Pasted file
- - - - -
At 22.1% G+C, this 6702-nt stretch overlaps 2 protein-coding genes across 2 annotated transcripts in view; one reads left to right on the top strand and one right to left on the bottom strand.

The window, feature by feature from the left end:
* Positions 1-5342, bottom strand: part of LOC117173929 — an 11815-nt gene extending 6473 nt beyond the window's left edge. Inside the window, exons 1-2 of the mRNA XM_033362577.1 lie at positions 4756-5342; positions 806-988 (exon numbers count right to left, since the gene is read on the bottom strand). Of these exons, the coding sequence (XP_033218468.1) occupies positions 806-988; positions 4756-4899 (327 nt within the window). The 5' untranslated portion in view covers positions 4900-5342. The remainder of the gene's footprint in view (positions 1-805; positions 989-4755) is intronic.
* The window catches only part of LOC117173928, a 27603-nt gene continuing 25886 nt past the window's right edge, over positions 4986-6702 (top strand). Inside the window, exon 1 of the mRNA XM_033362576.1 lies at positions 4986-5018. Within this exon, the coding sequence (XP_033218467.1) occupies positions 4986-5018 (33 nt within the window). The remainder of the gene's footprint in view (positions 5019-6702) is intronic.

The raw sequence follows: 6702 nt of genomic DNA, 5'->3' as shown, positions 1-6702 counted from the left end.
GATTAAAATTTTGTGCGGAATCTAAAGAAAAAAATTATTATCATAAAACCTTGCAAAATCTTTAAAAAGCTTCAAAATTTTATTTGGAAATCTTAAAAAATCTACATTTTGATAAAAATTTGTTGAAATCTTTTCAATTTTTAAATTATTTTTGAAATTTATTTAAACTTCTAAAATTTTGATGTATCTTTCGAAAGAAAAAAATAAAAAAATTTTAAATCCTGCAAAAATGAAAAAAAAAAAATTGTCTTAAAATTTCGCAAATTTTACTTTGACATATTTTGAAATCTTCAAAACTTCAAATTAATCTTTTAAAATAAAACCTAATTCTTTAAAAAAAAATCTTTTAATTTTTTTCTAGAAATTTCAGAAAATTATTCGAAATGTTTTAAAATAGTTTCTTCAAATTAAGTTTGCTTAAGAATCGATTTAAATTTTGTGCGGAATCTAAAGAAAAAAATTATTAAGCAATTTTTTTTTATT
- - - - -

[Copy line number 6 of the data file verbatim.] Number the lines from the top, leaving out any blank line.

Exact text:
GATTAAAATTTTGTGCGGAATCTAAAGAAAAAAATTATTATCATAAAACCTTGCAAAATCTTTAAAAAGCTTCAAAATTTTATTTGGAAATCTTAAAAAATCTACATTTTGATAAAAATTTGTTGAAATCTTTTCAATTTTTAAATTATTTTTGAAATTTATTTAAACTTCTAAAATTTTGATGTATCTTTCGAAAGAAAAAAATAAAAAAATTTTAAATCCTGCAAAAATGAAAAAAAAAAAATTGTCTTAAAATTTCGCAAATTTTACTTTGACATATTTTGAAATCTTCAAAACTTCAAATTAATCTTTTAAAATAAAACCTAATTCTTTAAAAAAAAATCTTTTAATTTTTTTCTAGAAATTTCAGAAAATTATTCGAAATGTTTTAAAATAGTTTCTTCAAATTAAGTTTGCTTAAGAATCGATTTAAATTTTGTGCGGAATCTAAAGAAAAAAATTATTAAGCAATTTTTTTTTATT